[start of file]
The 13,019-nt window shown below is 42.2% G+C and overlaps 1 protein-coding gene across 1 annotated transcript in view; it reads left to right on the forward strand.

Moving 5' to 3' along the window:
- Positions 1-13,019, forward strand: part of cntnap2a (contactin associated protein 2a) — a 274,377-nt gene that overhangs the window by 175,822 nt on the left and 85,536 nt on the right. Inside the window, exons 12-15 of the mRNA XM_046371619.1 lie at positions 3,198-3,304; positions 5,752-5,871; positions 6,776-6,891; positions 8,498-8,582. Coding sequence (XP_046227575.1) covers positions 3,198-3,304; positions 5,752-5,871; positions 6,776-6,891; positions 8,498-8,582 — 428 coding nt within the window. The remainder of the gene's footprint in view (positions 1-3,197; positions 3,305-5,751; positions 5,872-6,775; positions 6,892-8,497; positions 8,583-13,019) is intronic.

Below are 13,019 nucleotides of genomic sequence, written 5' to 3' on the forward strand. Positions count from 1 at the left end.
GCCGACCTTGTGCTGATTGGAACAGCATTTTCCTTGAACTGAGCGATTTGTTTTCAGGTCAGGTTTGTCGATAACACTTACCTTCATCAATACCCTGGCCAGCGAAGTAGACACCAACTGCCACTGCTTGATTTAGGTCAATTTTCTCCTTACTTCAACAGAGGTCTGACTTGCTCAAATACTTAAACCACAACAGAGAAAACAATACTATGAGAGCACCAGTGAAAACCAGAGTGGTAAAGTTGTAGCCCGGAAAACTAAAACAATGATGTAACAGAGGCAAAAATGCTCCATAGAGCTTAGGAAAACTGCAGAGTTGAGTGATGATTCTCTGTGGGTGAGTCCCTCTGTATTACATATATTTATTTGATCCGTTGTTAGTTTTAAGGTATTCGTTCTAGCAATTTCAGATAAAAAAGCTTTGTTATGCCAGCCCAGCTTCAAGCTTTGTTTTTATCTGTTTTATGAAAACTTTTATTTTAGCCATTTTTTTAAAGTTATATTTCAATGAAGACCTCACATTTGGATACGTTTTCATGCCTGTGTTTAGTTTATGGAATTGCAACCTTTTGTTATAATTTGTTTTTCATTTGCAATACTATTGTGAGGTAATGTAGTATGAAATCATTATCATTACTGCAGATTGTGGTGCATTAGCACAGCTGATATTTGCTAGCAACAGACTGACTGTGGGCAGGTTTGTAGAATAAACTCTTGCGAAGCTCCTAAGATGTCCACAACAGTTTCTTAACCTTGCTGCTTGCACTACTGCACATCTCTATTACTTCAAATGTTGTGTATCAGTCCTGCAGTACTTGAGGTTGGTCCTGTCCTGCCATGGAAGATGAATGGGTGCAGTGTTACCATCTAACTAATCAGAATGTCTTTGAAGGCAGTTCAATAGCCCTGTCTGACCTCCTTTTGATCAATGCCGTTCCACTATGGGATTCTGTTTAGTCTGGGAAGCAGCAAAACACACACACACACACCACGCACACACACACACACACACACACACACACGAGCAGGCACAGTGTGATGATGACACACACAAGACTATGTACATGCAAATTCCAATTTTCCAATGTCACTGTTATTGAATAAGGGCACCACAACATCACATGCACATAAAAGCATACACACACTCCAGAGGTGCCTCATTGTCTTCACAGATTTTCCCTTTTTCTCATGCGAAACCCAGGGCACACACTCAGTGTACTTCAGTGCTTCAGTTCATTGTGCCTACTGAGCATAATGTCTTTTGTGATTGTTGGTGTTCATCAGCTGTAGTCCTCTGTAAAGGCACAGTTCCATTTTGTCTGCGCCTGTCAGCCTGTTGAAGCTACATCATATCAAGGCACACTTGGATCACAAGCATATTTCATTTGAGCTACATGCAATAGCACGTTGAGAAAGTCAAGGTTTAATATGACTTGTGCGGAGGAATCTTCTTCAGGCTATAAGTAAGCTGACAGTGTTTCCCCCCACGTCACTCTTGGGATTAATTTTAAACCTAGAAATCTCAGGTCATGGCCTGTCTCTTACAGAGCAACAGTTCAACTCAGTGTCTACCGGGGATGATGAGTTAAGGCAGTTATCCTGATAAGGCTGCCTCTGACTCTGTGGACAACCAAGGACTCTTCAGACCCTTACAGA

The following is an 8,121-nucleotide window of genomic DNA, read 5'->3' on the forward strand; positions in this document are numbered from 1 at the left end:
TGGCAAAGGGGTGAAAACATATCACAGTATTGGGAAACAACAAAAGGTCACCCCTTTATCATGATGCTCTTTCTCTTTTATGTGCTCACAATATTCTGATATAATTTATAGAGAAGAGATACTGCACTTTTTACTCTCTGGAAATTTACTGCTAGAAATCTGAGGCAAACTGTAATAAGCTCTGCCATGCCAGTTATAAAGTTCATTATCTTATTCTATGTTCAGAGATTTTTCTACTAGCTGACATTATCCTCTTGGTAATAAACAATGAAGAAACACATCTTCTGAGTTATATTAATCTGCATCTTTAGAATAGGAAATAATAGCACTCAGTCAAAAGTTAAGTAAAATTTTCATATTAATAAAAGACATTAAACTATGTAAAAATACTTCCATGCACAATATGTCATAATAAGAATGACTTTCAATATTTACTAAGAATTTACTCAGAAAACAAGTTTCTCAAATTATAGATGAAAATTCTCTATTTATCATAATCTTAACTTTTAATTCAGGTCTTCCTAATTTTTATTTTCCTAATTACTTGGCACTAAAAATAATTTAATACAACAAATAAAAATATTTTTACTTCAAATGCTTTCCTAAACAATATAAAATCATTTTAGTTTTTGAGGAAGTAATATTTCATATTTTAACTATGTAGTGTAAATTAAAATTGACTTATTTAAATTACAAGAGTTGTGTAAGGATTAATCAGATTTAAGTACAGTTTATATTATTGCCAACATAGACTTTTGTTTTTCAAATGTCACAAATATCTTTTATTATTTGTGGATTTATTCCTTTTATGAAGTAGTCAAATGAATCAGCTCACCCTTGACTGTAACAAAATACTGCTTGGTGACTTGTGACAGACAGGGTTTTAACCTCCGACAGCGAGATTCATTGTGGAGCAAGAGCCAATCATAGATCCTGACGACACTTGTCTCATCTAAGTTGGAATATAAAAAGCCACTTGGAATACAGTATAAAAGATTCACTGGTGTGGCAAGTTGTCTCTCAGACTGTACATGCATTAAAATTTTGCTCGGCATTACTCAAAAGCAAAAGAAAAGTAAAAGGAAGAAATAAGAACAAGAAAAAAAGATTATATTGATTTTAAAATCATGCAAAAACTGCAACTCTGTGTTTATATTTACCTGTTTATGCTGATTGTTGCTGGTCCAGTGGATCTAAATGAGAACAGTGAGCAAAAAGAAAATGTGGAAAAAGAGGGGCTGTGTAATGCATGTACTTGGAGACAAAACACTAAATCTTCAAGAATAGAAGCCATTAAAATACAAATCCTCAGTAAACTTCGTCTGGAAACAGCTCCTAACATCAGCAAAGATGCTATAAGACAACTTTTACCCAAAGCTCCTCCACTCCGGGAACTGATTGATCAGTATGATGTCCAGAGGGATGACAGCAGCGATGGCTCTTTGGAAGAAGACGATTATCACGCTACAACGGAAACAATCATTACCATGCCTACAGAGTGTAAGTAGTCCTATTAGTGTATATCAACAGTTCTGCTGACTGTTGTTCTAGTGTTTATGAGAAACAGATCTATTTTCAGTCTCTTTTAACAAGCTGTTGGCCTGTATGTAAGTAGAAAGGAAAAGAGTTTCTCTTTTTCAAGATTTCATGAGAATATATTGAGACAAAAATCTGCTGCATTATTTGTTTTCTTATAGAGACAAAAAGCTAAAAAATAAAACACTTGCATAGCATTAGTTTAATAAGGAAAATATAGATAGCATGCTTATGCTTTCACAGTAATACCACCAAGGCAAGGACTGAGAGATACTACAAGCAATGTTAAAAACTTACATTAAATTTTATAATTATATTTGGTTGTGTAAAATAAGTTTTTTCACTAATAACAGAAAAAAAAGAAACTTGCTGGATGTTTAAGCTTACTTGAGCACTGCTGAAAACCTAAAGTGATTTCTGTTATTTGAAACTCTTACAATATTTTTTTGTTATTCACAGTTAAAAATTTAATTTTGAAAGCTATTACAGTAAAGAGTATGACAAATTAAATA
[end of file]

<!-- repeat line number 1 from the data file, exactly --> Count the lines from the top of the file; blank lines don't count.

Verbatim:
The 13,019-nt window shown below is 42.2% G+C and overlaps 1 protein-coding gene across 1 annotated transcript in view; it reads left to right on the forward strand.